I'm using my Hotkey device now since some days and it is pretty practical for the daily workflow. So I've decided to make a more clean or professional version of the HotKey device.

The surprise

I've ordered one of these external USB number pads for notebooks just to have a look inside if there would be enough space to replace the electronics and maybe reuse the keypad matrix. 

JACKPOT! After I have opened it I figured out that there is plenty of space for my upcoming PCB design and also the Keypad Matrix is not glued to the PCB its connected by a flat flex connector, so that it could be reused completely.

Some reverse engineering 

A closer look to the area above the connector of the keypad shows us that the designer of the PCB was so kind to add some labelled test points for me.

This gave me the ability to quickly figure out which button triggers which row and column.

Ordered by key:
7C1 R28C2 R29C3 R2"-"C2 R1
4C1 R35C2 R36C3 R3"+"C4 R3
1C1 R42C2 R43C3 R4
C4 R4
0C1 R500C2 R5.C4 R5

Ordered by column and row:
C1 R1NUMC2 R1-C3 R1*C4 R1/C5 R1
C1 R27C2 R28C3 R29C4 R2BCKSPCC5 R2
C1 R34C2 R35C3 R36C4 R3+C5 R3
C1 R41C2 R42C3 R43C4 R4ENTERC5 R4TAB
C1 R50C2 R500C3 R5C4 R5.C5 R5

Then it was quite easy to also figure out the pin out of the connector:


What's Next?

The next step would be to wire up the keypad matrix to the Arduino Leonardo and figure out a proper algorithm to read the key presses from the matrix.

Friday, March 25, 2016


The idea and the proof of concept

I use EAGLE, LTspice and a lot of other programs which gain a lot of more power an usability if the commands of the Hotkeys are known. But the main problem is that these program have all different Hotkeys/Commands which will vary from [CTRL]+C over the command "copy" to [F6] for copy something.

Even though I know most of the Hotkeys for each program I have often the problem to mistake them when I quickly switch between the different programs. So I thought about that problem and how I could get rid of it. I saw an Arduino sitting on one of my shelfs collecting some dust and I came to my mind that this litte device can "fake" the behaviour of mouse and keyboard on a computer.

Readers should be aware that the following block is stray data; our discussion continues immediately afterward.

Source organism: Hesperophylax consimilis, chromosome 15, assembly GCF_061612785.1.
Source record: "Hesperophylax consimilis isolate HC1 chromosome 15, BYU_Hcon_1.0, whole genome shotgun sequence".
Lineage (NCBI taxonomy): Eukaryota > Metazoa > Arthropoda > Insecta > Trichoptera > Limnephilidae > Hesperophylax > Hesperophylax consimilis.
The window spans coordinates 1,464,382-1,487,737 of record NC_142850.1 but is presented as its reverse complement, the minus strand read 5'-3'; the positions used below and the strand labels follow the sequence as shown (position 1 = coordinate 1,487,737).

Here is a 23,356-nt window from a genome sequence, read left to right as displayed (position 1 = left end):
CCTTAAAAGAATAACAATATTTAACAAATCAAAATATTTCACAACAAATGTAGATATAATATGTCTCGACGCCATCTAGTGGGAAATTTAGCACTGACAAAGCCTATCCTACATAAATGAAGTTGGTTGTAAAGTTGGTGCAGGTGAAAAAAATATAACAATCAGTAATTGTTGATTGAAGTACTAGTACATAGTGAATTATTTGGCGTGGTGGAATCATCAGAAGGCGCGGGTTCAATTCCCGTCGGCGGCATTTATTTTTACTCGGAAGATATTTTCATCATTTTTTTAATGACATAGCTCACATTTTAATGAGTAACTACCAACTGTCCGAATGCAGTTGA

I used this feature of the Leonardo before as it can be seen in one of my previous articles. So I've decided to give it a chance to solve my problem.

The proof of concept

I wired up a "shield" with some buttons for my Arduino Leonardo to test the concept and how I would like it.

I Know it looks ugly but it has worked quite well. Below I prepared the schematic for this shield to get a quick overview over the wiring.

The Shield has nine buttons for the Hotkeys and two to select the current configuration. I also added a RGB LED and a 16x2 LC-Display through the I2C connection to show additional information on the currently active configuration. It also got a connector for the serial output for debugging purposes.

All buttons are biased trough the internal pull up resistors of the MCU so that they switch to ground when they are pushed. This saved me 11 Resistors of wiring effort for the board.

I've added the corresponding Arduino sketch to my github repository. You will need a library for the I2C connection of a LC-Display or just comment the line with the definition of LCD_I2C_ACTIVE out.

#define LCD_I2C_ACTIVE // Uncomment to activate the LCD Output

After some tests...

... I decided that I should follow the idea with a HotKey pad to increase the usability of my favourite programs. So stay tuned for the upcoming articles if you want further information about the HotKey pad.